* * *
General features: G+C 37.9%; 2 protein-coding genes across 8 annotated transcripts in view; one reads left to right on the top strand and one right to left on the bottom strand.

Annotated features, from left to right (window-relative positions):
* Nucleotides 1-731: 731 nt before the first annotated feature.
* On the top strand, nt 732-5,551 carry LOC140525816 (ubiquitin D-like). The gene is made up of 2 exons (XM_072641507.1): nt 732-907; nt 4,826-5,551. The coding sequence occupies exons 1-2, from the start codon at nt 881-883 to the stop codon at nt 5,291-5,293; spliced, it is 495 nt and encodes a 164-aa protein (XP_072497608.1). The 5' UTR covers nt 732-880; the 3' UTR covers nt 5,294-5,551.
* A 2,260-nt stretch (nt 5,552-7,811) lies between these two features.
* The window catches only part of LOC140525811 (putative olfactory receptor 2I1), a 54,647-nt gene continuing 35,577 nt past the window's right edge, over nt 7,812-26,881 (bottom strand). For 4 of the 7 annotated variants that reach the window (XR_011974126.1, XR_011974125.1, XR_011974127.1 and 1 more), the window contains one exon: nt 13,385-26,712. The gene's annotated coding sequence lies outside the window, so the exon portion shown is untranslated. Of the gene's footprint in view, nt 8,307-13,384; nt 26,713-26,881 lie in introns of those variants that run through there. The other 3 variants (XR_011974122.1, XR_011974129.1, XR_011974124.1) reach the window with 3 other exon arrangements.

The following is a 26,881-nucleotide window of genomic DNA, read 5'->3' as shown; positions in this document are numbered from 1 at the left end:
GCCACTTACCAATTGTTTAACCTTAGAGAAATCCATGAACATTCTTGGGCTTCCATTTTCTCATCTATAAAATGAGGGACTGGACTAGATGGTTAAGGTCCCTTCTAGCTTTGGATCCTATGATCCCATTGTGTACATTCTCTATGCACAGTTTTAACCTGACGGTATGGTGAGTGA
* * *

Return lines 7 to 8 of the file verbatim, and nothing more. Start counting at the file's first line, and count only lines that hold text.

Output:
The following is a 26,881-nucleotide window of genomic DNA, read 5'->3' as shown; positions in this document are numbered from 1 at the left end:
GCCACTTACCAATTGTTTAACCTTAGAGAAATCCATGAACATTCTTGGGCTTCCATTTTCTCATCTATAAAATGAGGGACTGGACTAGATGGTTAAGGTCCCTTCTAGCTTTGGATCCTATGATCCCATTGTGTACATTCTCTATGCACAGTTTTAACCTGACGGTATGGTGAGTGA